Having thus described the invention, what I claim is 1. The combination with a base-support having a recess, of a plate secured to the base and provided with an openingregistering with said recess, threaded bolts secured to and extending upwardly from opposite ends of the said plate, a ball seated in said opening and recess and having a shank adapted to be secured to an object, such as a chairseat, spaced plates provided with openings to fit over the ball and bolts respectively, means to adjustably support and hold the spaced plates at one end on the bolts, and a hand-nut working on the bolt at the other end of the plates to force them simultaneously into tight frictional engagement with the ball, substantially as described.
2. The combination with a base-support having a recess, of-a plate secured to the base and provided with an opening registering with said recess, a series of threaded bolts secured to and extending upwardly from the said plate at one side, and a single threaded bolt secured to and extending upwardly from the plate at the opposite end, a ball secured in said opening and recess and having a shank adapted to be secured to an object, such as a chairseat, a pair of spaced plates provided at their opposite ends with openings to fit over the said bolts, and with central openings to fit over the upper portion of the ball and engage it at different points, nuts adjustable on the said series of bolts to support and hold the ends of the spaced plates fitted over them, a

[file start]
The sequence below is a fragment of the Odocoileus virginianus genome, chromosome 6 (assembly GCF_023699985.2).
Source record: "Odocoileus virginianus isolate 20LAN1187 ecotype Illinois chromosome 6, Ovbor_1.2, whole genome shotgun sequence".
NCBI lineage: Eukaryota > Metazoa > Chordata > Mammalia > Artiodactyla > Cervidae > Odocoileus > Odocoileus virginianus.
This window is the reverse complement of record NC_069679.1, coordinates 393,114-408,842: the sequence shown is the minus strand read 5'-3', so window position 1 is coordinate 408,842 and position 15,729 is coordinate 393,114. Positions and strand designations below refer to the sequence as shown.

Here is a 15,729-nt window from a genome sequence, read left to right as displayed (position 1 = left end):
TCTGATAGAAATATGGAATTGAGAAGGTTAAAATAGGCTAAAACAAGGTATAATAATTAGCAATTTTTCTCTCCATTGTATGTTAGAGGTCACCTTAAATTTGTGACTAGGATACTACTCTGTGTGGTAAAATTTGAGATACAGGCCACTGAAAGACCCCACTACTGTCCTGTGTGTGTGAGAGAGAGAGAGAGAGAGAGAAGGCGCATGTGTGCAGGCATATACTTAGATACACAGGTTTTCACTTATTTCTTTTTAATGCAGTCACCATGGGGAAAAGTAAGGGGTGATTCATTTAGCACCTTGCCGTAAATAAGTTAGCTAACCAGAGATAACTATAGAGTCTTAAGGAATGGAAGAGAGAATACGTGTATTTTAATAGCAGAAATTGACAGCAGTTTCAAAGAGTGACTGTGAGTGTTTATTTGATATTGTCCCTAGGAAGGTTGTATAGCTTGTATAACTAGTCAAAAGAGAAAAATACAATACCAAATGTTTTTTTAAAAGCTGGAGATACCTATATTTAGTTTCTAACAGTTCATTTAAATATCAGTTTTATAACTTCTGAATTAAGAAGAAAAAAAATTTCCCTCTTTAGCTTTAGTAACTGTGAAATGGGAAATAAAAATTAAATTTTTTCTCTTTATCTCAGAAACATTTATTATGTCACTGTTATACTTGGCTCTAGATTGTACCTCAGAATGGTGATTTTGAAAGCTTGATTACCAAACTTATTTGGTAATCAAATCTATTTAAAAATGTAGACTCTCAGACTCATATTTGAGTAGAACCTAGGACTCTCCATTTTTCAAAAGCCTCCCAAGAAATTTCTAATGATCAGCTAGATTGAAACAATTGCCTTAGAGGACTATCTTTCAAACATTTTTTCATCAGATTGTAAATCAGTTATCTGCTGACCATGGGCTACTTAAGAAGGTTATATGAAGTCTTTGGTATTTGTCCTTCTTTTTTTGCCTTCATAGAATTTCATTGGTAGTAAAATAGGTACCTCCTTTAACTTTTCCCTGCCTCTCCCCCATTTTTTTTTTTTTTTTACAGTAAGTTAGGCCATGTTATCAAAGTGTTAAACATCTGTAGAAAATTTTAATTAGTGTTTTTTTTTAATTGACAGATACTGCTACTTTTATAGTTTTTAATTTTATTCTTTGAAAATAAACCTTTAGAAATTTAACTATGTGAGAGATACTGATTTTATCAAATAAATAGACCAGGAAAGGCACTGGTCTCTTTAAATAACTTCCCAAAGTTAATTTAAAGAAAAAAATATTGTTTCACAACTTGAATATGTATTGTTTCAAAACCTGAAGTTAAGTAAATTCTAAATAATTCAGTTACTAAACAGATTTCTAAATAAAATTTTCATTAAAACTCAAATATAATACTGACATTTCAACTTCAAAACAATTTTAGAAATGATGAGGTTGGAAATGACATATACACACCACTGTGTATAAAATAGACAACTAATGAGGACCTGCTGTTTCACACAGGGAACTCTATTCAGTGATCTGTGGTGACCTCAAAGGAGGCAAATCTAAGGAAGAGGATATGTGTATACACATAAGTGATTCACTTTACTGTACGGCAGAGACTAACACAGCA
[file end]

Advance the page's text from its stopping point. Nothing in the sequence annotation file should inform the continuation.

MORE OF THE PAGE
thimble fitted over the said single bolt between the spaced plates, and a nut working on the last-named bolt and engaging the upper plate to simultaneously force the spaced plates into tight frictional engagement with the ball, substantially as described.
3. The base provided with a recess for the ball, combined with the ball partially seated therein, an upper or end plate engaging the ball at a point opposite the base, an intermediate plate engaging with the ball between the upper or end plate and the base, bolts rigidly seated in the base and connecting the intermediate plate and the upper or end plate, and means for spacing or separating the intermediate plate from the end plate and also for clamping the parts together, substantially as described.
In testimony that I claim the foregoing as my own I have hereto affixed my signature in the presence of two witnesses.
ROBERT E. SIVARTZ.
O. S. STRYKER, IIUGH M. FRY.